Tag Archives: citizenism

Citizenism versus collective property rights, and voters versus representatives

The term citizenism has been much in vogue lately. Sonic Charmer’s blog post I, Citizenist started the trend. My co-blogger Nathan wrote two blog posts on citizenism, one on the citizenist case for open borders and the other on Christianity vs. citizenism. I think co-blogger John Lee also has much to say on citizenism, though (as of now) he hasn’t published his thoughts on citizenism.

However, lest the term “citizenism” get bandied about too loosely, I want to clarify exactly what is meant by the term. The term “citizenism” was first introduced by Steve Sailer. References to and quotes from his writings on the subject are at the citizenism page. Here, I wish to highlight several different aspects of citizenism which are substantiated by quotes from Sailer:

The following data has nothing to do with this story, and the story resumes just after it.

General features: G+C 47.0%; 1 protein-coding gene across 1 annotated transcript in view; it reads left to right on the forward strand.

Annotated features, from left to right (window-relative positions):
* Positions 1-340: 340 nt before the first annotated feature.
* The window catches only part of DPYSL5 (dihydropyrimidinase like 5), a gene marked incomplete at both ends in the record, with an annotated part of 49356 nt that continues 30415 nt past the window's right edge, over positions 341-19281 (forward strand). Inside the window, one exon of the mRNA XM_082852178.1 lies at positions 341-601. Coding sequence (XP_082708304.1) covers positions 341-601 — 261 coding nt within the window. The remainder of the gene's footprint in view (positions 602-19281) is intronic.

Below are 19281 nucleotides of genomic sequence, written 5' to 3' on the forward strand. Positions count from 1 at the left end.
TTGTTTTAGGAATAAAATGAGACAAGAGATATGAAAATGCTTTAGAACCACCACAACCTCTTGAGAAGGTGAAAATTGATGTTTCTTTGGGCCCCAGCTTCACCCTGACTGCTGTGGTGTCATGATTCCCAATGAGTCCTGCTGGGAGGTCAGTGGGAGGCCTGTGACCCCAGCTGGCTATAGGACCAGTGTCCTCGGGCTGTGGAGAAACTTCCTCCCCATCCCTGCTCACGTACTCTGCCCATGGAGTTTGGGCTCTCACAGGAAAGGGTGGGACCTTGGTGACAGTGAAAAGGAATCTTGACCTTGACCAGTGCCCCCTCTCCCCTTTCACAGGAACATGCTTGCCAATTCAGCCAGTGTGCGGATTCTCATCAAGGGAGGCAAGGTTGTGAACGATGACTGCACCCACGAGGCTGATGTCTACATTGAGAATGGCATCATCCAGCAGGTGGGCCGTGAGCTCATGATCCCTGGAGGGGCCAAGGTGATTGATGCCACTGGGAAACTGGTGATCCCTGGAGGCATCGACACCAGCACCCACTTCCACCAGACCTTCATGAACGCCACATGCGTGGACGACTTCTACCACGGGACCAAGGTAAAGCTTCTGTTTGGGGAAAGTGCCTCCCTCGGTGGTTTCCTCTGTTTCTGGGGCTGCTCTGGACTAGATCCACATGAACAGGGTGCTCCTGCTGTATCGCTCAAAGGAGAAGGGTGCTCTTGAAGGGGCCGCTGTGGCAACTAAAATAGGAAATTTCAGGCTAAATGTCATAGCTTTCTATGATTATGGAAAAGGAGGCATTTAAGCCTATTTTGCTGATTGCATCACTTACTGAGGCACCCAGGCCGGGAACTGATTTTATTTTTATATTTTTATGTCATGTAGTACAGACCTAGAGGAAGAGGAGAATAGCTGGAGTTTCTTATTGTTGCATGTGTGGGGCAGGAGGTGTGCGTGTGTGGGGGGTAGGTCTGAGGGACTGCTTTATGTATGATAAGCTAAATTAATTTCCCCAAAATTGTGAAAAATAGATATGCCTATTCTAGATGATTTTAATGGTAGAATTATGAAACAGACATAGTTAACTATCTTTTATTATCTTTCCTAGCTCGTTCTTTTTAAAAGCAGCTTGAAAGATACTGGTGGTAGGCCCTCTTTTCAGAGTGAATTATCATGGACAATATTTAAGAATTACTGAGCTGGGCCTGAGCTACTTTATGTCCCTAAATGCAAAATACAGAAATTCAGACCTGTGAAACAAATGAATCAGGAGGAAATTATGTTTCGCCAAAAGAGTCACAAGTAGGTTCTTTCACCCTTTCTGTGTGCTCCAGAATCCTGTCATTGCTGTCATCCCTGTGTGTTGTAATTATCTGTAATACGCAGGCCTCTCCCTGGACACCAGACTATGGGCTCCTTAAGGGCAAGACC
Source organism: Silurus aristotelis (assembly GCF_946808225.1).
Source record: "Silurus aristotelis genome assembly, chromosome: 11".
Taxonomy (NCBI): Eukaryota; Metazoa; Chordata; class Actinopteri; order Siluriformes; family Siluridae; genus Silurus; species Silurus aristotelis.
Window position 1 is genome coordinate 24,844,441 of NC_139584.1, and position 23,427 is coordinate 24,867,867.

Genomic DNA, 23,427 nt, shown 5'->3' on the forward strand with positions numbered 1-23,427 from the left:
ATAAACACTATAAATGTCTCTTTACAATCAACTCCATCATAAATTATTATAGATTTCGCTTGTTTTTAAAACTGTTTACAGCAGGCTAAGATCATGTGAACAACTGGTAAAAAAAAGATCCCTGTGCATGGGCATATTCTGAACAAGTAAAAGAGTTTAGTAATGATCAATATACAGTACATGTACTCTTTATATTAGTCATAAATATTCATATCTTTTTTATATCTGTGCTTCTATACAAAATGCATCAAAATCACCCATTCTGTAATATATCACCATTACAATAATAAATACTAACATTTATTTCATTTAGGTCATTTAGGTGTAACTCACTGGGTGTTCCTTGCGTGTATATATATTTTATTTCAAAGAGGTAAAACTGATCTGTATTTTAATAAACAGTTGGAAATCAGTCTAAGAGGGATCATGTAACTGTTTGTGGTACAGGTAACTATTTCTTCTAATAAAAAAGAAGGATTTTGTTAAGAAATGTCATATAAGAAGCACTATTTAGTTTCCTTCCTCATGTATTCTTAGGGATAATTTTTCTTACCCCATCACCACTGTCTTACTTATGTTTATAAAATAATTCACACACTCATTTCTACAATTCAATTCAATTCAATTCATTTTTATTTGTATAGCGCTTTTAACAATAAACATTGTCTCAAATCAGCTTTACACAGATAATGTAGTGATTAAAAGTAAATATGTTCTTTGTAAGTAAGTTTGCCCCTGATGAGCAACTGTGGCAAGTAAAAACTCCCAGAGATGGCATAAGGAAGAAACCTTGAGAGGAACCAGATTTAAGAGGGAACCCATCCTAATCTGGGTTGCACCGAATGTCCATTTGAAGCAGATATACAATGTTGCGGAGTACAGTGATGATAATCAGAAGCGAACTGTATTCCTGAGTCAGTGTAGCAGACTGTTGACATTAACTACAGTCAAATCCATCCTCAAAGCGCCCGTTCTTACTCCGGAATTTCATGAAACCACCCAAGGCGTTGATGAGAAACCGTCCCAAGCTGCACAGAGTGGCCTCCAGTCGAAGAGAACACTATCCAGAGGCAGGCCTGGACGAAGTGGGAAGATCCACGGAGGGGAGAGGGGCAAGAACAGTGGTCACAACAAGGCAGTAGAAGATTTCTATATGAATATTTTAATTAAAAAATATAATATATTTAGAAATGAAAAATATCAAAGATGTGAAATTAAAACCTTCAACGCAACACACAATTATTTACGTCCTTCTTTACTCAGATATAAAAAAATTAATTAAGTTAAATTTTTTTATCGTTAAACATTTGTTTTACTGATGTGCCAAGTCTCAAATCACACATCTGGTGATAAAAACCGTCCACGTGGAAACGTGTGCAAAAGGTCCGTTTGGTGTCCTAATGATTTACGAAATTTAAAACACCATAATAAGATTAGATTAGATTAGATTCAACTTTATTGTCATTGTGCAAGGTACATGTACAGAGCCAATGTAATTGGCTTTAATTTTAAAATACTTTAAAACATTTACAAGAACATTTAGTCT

1. Citizenism places substantially greater weight on the rights and interests of citizens than non-citizens, though, as Nathan pointed out, it operates within moral side-constraints.
  2. Citizenism is about current citizens, not about the people who may become citizens as a result of immigration or deportation policy. Thus, unlike other forms of “analytical nationalism,” it is relatively immune to compositional effects paradoxes. For instance, if a new person were to join the country and earn a below-average income, but were to boost the incomes of all natives, a citizenist would have no problem with this at least from the income angle, but a “maximize-the-average” analytical nationalist would have a problem. On the other hand, a citizenist would object to the deportation of a current citizen with below-average income, despite the effect this may have on raising the national average. Thus, citizenists can calmly refute point (3) in Bryan Caplan’s list of questions in his Vronsky syndrome blog post.